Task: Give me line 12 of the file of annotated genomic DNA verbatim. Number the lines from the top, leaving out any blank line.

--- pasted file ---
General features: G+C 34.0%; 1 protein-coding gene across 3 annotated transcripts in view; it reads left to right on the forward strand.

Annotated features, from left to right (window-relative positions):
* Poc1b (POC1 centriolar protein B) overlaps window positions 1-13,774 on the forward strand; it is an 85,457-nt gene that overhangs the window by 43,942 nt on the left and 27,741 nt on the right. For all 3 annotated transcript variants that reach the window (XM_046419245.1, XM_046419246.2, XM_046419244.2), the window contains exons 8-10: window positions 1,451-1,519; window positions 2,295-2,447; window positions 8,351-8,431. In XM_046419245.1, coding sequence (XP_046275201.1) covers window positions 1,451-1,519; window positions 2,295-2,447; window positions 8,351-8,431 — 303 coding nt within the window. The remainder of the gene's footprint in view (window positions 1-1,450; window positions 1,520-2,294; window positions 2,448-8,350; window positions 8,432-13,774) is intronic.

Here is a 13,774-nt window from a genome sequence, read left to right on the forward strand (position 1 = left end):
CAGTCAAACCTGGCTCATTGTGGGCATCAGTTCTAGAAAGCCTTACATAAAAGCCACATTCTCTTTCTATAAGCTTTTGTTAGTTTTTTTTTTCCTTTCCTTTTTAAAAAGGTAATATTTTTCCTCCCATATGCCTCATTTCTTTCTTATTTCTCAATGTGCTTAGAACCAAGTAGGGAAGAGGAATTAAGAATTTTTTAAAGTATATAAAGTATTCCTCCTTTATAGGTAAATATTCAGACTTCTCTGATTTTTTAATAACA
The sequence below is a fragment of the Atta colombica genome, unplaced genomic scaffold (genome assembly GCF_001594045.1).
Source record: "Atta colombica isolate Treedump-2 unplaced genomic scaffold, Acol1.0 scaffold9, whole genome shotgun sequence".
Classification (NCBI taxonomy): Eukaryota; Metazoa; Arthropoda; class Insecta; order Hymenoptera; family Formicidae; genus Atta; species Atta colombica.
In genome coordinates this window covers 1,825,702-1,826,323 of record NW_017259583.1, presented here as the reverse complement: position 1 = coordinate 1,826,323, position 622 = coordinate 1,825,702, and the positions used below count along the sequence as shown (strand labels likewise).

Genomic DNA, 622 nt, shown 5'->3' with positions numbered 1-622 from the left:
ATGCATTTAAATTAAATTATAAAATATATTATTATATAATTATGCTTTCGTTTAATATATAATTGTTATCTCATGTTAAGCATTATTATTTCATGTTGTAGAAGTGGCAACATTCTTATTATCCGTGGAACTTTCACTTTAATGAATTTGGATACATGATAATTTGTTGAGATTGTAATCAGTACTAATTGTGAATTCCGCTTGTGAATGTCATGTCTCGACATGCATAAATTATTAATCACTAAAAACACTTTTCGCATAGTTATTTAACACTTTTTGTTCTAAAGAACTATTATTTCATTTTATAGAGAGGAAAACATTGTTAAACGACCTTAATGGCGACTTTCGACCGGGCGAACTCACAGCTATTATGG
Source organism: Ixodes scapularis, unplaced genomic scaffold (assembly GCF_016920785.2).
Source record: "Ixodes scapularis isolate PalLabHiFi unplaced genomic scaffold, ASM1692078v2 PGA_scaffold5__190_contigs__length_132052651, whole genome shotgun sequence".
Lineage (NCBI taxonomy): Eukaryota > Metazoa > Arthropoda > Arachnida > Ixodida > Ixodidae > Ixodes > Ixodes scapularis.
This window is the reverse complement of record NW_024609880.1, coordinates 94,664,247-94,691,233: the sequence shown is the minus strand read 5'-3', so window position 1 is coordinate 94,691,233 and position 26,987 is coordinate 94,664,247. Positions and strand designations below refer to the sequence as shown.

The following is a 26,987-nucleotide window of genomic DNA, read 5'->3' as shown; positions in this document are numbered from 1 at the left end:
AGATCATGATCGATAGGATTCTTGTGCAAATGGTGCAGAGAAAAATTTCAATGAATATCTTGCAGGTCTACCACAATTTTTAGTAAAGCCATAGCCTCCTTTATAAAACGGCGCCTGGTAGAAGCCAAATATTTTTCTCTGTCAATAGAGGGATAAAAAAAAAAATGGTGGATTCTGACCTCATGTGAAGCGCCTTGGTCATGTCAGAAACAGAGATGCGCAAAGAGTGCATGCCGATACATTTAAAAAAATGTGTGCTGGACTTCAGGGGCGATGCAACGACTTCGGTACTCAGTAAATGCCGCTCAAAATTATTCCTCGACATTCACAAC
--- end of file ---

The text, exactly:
Source organism: Ixodes scapularis, unplaced genomic scaffold (assembly GCF_016920785.2).